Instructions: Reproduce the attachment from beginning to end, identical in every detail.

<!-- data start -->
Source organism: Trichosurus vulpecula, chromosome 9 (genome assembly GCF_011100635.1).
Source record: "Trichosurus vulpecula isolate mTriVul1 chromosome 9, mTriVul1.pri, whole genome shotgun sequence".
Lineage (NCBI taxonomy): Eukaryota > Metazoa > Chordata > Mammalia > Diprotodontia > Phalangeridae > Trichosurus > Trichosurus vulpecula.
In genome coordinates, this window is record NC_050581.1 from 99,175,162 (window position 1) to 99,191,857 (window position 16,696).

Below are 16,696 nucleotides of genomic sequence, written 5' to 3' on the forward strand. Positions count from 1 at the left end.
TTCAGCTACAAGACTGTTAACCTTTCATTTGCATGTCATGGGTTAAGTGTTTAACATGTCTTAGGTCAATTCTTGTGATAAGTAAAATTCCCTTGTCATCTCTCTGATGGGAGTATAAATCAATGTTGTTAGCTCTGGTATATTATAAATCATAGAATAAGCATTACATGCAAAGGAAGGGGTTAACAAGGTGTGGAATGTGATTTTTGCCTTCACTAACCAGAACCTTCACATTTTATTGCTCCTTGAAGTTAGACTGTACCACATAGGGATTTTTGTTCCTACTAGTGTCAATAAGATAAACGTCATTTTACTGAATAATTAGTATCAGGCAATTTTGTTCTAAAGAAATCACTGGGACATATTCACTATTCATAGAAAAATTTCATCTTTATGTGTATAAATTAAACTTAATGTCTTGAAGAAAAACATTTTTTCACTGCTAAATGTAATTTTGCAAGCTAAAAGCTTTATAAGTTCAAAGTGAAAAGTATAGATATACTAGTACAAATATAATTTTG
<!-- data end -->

Source organism: Trichosurus vulpecula, chromosome 9 (genome assembly GCF_011100635.1).
Source record: "Trichosurus vulpecula isolate mTriVul1 chromosome 9, mTriVul1.pri, whole genome shotgun sequence".
Lineage (NCBI taxonomy): Eukaryota > Metazoa > Chordata > Mammalia > Diprotodontia > Phalangeridae > Trichosurus > Trichosurus vulpecula.
In genome coordinates, this window is record NC_050581.1 from 99,175,162 (window position 1) to 99,191,857 (window position 16,696).

Below are 16,696 nucleotides of genomic sequence, written 5' to 3' on the forward strand. Positions count from 1 at the left end.
TTCAGCTACAAGACTGTTAACCTTTCATTTGCATGTCATGGGTTAAGTGTTTAACATGTCTTAGGTCAATTCTTGTGATAAGTAAAATTCCCTTGTCATCTCTCTGATGGGAGTATAAATCAATGTTGTTAGCTCTGGTATATTATAAATCATAGAATAAGCATTACATGCAAAGGAAGGGGTTAACAAGGTGTGGAATGTGATTTTTGCCTTCACTAACCAGAACCTTCACATTTTATTGCTCCTTGAAGTTAGACTGTACCACATAGGGATTTTTGTTCCTACTAGTGTCAATAAGATAAACGTCATTTTACTGAATAATTAGTATCAGGCAATTTTGTTCTAAAGAAATCACTGGGACATATTCACTATTCATAGAAAAATTTCATCTTTATGTGTATAAATTAAACTTAATGTCTTGAAGAAAAACATTTTTTCACTGCTAAATGTAATTTTGCAAGCTAAAAGCTTTATAAGTTCAAAGTGAAAAGTATAGATATACTAGTACAAATATAATTTTG